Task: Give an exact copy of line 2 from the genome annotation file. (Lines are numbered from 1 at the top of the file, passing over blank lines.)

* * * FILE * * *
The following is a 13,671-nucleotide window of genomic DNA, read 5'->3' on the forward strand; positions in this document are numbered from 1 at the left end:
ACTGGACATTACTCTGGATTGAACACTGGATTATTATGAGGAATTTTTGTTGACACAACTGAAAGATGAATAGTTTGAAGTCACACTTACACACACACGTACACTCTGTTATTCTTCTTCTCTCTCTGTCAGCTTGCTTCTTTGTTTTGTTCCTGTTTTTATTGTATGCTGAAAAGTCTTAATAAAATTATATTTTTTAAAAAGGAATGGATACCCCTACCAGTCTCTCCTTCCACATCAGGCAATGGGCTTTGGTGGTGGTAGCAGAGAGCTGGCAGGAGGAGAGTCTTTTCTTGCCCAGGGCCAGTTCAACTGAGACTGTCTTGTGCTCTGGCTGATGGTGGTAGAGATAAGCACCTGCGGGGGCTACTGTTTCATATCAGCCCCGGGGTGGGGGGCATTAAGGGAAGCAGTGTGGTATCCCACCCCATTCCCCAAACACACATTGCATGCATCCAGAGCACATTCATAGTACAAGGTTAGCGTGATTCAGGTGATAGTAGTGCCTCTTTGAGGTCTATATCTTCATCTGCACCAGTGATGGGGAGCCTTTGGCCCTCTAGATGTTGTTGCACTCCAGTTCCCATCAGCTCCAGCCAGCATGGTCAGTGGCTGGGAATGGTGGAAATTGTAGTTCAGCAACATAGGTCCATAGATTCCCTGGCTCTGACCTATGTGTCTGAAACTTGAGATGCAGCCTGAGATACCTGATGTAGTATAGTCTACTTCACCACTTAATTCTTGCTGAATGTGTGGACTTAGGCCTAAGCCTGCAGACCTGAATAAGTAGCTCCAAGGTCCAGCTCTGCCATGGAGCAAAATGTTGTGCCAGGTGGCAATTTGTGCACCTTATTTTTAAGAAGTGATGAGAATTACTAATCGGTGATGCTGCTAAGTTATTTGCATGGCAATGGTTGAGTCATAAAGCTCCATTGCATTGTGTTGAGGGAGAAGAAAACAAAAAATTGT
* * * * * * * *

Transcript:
ACTGGACATTACTCTGGATTGAACACTGGATTATTATGAGGAATTTTTGTTGACACAACTGAAAGATGAATAGTTTGAAGTCACACTTACACACACACGTACACTCTGTTATTCTTCTTCTCTCTCTGTCAGCTTGCTTCTTTGTTTTGTTCCTGTTTTTATTGTATGCTGAAAAGTCTTAATAAAATTATATTTTTTAAAAAGGAATGGATACCCCTACCAGTCTCTCCTTCCACATCAGGCAATGGGCTTTGGTGGTGGTAGCAGAGAGCTGGCAGGAGGAGAGTCTTTTCTTGCCCAGGGCCAGTTCAACTGAGACTGTCTTGTGCTCTGGCTGATGGTGGTAGAGATAAGCACCTGCGGGGGCTACTGTTTCATATCAGCCCCGGGGTGGGGGGCATTAAGGGAAGCAGTGTGGTATCCCACCCCATTCCCCAAACACACATTGCATGCATCCAGAGCACATTCATAGTACAAGGTTAGCGTGATTCAGGTGATAGTAGTGCCTCTTTGAGGTCTATATCTTCATCTGCACCAGTGATGGGGAGCCTTTGGCCCTCTAGATGTTGTTGCACTCCAGTTCCCATCAGCTCCAGCCAGCATGGTCAGTGGCTGGGAATGGTGGAAATTGTAGTTCAGCAACATAGGTCCATAGATTCCCTGGCTCTGACCTATGTGTCTGAAACTTGAGATGCAGCCTGAGATACCTGATGTAGTATAGTCTACTTCACCACTTAATTCTTGCTGAATGTGTGGACTTAGGCCTAAGCCTGCAGACCTGAATAAGTAGCTCCAAGGTCCAGCTCTGCCATGGAGCAAAATGTTGTGCCAGGTGGCAATTTGTGCACCTTATTTTTAAGAAGTGATGAGAATTACTAATCGGTGATGCTGCTAAGTTATTTGCATGGCAATGGTTGAGTCATAAAGCTCCATTGCATTGTGTTGAGGGAGAAGAAAACAAAAAATTGT